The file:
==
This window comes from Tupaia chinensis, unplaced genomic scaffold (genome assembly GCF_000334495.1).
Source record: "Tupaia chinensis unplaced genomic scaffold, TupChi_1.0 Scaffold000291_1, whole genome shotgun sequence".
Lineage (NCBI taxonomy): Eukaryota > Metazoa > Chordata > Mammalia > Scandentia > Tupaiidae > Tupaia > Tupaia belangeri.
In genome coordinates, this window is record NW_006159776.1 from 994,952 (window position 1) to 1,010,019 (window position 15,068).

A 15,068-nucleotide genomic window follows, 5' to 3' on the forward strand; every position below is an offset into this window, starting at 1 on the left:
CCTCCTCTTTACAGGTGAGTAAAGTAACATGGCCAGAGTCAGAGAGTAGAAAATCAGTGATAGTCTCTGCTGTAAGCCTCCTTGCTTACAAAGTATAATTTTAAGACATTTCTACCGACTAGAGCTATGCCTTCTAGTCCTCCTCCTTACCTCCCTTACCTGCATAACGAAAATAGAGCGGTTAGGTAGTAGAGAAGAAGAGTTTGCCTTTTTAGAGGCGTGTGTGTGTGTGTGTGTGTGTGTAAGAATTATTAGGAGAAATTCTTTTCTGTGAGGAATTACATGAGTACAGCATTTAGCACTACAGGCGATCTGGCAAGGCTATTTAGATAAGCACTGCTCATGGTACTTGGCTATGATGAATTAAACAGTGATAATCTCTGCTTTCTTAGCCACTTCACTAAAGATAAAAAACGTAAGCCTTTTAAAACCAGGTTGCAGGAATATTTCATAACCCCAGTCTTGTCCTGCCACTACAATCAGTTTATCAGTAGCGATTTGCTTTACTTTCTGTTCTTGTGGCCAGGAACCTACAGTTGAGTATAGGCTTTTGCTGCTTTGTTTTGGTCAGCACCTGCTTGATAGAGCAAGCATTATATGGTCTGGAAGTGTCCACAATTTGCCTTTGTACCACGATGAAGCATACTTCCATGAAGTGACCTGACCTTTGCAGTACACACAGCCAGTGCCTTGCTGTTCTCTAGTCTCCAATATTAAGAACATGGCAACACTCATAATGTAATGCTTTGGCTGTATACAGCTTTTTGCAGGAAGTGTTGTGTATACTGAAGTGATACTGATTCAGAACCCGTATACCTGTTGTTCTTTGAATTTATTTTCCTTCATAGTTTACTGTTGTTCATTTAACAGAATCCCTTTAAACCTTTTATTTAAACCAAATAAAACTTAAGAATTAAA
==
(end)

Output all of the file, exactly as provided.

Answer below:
This window comes from Tupaia chinensis, unplaced genomic scaffold (genome assembly GCF_000334495.1).
Source record: "Tupaia chinensis unplaced genomic scaffold, TupChi_1.0 Scaffold000291_1, whole genome shotgun sequence".
Lineage (NCBI taxonomy): Eukaryota > Metazoa > Chordata > Mammalia > Scandentia > Tupaiidae > Tupaia > Tupaia belangeri.
In genome coordinates, this window is record NW_006159776.1 from 994,952 (window position 1) to 1,010,019 (window position 15,068).

A 15,068-nucleotide genomic window follows, 5' to 3' on the forward strand; every position below is an offset into this window, starting at 1 on the left:
CCTCCTCTTTACAGGTGAGTAAAGTAACATGGCCAGAGTCAGAGAGTAGAAAATCAGTGATAGTCTCTGCTGTAAGCCTCCTTGCTTACAAAGTATAATTTTAAGACATTTCTACCGACTAGAGCTATGCCTTCTAGTCCTCCTCCTTACCTCCCTTACCTGCATAACGAAAATAGAGCGGTTAGGTAGTAGAGAAGAAGAGTTTGCCTTTTTAGAGGCGTGTGTGTGTGTGTGTGTGTGTGTAAGAATTATTAGGAGAAATTCTTTTCTGTGAGGAATTACATGAGTACAGCATTTAGCACTACAGGCGATCTGGCAAGGCTATTTAGATAAGCACTGCTCATGGTACTTGGCTATGATGAATTAAACAGTGATAATCTCTGCTTTCTTAGCCACTTCACTAAAGATAAAAAACGTAAGCCTTTTAAAACCAGGTTGCAGGAATATTTCATAACCCCAGTCTTGTCCTGCCACTACAATCAGTTTATCAGTAGCGATTTGCTTTACTTTCTGTTCTTGTGGCCAGGAACCTACAGTTGAGTATAGGCTTTTGCTGCTTTGTTTTGGTCAGCACCTGCTTGATAGAGCAAGCATTATATGGTCTGGAAGTGTCCACAATTTGCCTTTGTACCACGATGAAGCATACTTCCATGAAGTGACCTGACCTTTGCAGTACACACAGCCAGTGCCTTGCTGTTCTCTAGTCTCCAATATTAAGAACATGGCAACACTCATAATGTAATGCTTTGGCTGTATACAGCTTTTTGCAGGAAGTGTTGTGTATACTGAAGTGATACTGATTCAGAACCCGTATACCTGTTGTTCTTTGAATTTATTTTCCTTCATAGTTTACTGTTGTTCATTTAACAGAATCCCTTTAAACCTTTTATTTAAACCAAATAAAACTTAAGAATTAAA